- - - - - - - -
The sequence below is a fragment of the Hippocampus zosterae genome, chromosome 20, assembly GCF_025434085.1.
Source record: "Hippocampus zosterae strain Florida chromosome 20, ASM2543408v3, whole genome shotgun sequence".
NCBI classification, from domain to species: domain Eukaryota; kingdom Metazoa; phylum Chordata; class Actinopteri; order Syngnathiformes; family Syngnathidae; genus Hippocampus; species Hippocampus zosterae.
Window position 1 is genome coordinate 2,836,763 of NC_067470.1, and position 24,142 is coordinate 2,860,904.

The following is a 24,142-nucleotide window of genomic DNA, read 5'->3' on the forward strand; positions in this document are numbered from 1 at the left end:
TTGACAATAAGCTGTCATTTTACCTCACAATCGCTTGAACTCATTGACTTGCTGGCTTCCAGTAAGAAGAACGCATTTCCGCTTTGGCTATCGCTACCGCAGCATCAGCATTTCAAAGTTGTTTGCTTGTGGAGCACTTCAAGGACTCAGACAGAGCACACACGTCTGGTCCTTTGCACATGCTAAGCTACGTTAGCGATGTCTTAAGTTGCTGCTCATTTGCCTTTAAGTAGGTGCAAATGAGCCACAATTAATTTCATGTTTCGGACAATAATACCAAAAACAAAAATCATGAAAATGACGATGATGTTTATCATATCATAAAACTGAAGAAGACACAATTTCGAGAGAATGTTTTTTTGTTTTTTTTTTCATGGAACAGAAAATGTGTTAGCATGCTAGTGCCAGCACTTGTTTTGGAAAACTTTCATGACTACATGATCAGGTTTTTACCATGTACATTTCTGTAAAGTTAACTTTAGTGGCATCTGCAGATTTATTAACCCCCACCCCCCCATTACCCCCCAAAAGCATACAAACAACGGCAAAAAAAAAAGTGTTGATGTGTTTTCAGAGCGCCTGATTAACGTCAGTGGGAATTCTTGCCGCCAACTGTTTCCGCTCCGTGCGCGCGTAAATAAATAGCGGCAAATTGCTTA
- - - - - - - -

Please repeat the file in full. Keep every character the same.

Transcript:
The sequence below is a fragment of the Hippocampus zosterae genome, chromosome 20, assembly GCF_025434085.1.
Source record: "Hippocampus zosterae strain Florida chromosome 20, ASM2543408v3, whole genome shotgun sequence".
NCBI classification, from domain to species: domain Eukaryota; kingdom Metazoa; phylum Chordata; class Actinopteri; order Syngnathiformes; family Syngnathidae; genus Hippocampus; species Hippocampus zosterae.
Window position 1 is genome coordinate 2,836,763 of NC_067470.1, and position 24,142 is coordinate 2,860,904.

The following is a 24,142-nucleotide window of genomic DNA, read 5'->3' on the forward strand; positions in this document are numbered from 1 at the left end:
TTGACAATAAGCTGTCATTTTACCTCACAATCGCTTGAACTCATTGACTTGCTGGCTTCCAGTAAGAAGAACGCATTTCCGCTTTGGCTATCGCTACCGCAGCATCAGCATTTCAAAGTTGTTTGCTTGTGGAGCACTTCAAGGACTCAGACAGAGCACACACGTCTGGTCCTTTGCACATGCTAAGCTACGTTAGCGATGTCTTAAGTTGCTGCTCATTTGCCTTTAAGTAGGTGCAAATGAGCCACAATTAATTTCATGTTTCGGACAATAATACCAAAAACAAAAATCATGAAAATGACGATGATGTTTATCATATCATAAAACTGAAGAAGACACAATTTCGAGAGAATGTTTTTTTGTTTTTTTTTTCATGGAACAGAAAATGTGTTAGCATGCTAGTGCCAGCACTTGTTTTGGAAAACTTTCATGACTACATGATCAGGTTTTTACCATGTACATTTCTGTAAAGTTAACTTTAGTGGCATCTGCAGATTTATTAACCCCCACCCCCCCATTACCCCCCAAAAGCATACAAACAACGGCAAAAAAAAAAGTGTTGATGTGTTTTCAGAGCGCCTGATTAACGTCAGTGGGAATTCTTGCCGCCAACTGTTTCCGCTCCGTGCGCGCGTAAATAAATAGCGGCAAATTGCTTA